Describing the feeling of having an attack, Angela painted a vivid picture; “When I have an attack I feel like I can't breathe, my eyesight seems sharper than normal, my hand and feet tingle, heart rate increases and that's when the dizziness kicks in,” she told me. “I try and continue as normal but sometimes it's that severe I run home and hide away.”

Angela added: “Having two young children (aged 4 and 2) I have to try and keep it at bay for their sake which is not easy. I have had quite severe panic attacks when taking my son to nursery. There are a few reasons for this, mainly confidence issues. I am working my way through them one by one.”

‘Obviously you've felt the need to tell the public of 'your story' - why is this; you say it's because such mental health issues are 'hidden'?’, I asked Angela. She told me: “I have always been open about having anxiety. People can choose to accept it or not but I am still me.”

“Too many people are scared to talk about mental health as they feel they will be seen as crazy and as it's not a physical illness and can't actually be seen, some people think we over exaggerate how we are feeling or that we are attention seeking,” Angela added.

Talking again of her personal experiences, Angela said: “There is a stigma attached to mental health issues. I have experienced this when I lost my job in 2006 after 6 months off due to anxiety and depression. I was never treated the same, put on simple tasks such as filing and photocopying after being told I was not capable to carry out my old position anymore; I just wanted to be treated normally. Education is key here. Employers need to be educated in how to deal with mental health in the work place. We are all capable of being normal because we are normal.”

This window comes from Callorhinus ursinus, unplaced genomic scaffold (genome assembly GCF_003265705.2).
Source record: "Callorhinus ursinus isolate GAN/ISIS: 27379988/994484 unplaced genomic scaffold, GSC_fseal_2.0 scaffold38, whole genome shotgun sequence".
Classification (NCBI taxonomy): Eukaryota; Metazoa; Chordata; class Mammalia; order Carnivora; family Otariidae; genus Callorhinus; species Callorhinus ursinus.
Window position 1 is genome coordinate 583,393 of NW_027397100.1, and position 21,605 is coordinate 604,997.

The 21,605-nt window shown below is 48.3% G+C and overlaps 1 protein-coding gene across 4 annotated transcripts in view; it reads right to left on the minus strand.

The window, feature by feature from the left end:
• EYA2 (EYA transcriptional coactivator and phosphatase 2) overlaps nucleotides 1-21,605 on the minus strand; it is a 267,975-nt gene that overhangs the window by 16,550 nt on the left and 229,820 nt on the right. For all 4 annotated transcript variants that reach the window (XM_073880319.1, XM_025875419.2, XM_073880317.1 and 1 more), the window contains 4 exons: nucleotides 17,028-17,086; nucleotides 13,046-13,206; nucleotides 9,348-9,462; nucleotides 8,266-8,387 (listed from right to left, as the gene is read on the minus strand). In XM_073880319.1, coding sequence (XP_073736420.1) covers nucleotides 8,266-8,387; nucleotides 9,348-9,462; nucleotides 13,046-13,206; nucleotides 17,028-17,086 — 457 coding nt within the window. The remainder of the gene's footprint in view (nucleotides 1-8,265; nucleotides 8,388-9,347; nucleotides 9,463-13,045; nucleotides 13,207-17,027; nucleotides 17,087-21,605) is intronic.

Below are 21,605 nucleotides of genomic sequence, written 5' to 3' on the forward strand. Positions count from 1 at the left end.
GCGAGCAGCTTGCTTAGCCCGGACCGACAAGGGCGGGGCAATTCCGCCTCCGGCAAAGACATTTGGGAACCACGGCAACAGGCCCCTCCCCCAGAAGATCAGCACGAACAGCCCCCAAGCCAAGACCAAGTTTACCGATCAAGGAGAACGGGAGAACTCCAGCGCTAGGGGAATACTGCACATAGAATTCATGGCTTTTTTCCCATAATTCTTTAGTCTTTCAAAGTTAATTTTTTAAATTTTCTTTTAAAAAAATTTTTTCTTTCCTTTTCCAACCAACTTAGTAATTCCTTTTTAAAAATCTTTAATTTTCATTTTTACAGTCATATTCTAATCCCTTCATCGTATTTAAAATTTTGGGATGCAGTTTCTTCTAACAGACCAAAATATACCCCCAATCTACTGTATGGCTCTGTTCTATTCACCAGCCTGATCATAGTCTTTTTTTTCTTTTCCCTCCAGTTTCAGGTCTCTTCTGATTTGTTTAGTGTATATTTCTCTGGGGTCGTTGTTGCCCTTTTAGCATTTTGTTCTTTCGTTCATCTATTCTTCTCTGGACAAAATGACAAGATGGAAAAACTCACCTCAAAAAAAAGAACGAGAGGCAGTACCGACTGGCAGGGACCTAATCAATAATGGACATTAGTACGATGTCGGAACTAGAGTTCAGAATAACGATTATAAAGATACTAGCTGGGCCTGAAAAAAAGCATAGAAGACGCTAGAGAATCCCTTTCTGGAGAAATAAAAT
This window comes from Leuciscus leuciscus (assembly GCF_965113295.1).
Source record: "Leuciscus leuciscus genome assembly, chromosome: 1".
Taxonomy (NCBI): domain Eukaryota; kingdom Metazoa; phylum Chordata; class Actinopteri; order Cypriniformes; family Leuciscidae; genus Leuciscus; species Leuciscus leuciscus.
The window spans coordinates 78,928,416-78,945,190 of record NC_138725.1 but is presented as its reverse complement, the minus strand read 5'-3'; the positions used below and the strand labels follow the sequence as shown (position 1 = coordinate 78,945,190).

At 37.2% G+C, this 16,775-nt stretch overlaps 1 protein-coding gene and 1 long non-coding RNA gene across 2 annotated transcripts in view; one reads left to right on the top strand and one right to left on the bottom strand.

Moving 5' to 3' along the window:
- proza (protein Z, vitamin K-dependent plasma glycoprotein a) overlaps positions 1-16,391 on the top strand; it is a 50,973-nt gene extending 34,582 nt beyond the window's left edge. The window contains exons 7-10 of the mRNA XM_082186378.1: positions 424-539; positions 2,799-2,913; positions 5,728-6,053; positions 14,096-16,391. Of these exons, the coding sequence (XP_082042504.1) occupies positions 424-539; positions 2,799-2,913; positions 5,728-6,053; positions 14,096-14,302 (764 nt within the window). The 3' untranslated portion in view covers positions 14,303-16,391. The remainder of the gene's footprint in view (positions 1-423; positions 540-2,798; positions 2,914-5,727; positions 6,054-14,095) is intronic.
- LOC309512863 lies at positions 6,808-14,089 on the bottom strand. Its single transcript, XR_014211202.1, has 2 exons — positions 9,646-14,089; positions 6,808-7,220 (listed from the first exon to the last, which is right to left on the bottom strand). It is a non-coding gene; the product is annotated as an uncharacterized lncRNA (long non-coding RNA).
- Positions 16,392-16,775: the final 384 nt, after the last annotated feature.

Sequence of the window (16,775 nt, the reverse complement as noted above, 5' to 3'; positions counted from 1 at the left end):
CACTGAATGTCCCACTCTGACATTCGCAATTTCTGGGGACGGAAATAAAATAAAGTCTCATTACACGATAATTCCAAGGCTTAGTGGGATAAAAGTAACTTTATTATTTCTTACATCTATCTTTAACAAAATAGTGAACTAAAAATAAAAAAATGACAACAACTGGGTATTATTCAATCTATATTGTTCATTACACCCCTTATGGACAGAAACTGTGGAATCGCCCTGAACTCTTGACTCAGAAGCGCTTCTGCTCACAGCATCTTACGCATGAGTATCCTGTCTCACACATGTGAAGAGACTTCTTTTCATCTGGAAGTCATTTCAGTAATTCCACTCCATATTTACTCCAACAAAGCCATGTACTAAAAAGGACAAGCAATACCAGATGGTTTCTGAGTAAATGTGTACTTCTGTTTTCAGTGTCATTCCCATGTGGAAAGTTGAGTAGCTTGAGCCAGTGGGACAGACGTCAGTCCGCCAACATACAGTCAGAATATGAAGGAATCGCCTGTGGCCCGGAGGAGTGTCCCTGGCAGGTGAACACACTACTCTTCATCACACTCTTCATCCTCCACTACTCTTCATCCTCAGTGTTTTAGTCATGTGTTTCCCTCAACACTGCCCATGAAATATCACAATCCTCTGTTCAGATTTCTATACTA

Angela wants to spread awareness. Picture: submitted.

When I asked Angela about her family situation and how her husband and children view, deal and help her with her conditions, she told me: “My family are brilliant. They understand the condition; know when I am anxious and if I am having a panic attack when with them they talk to me normally knowing it will help me come out the attack. 

She added: “They are so supportive I couldn't ask for anymore. When I met my now husband I told him from the start I had an anxiety disorder. I am happy he was not bothered by it and we are still together today.”

Remarking upon the support she has received from her family, Angela today (May 1st) posted a letter to her husband on her blog.

In her letter, Angela writes: “I am writing this to make things easier for you to understand. I know how hard all of this has been on you even though it seems like I am being selfish and only thinking about me,  That is not the case trust me.”

She adds: “I want to thank you for everything you have done so far, even for not walking away when I scream at you. I know you feel I am blaming you but I am not.  This is no-ones fault it just is.” And, before signing of the letter “I love you Angela xxxxx”, Mrs Hamilton remarks: “Please give it time it will get better honestly it will and I will be the girl you feel in love with 5 years ago not the mess I am today.”

Angela’s blog can be viewed at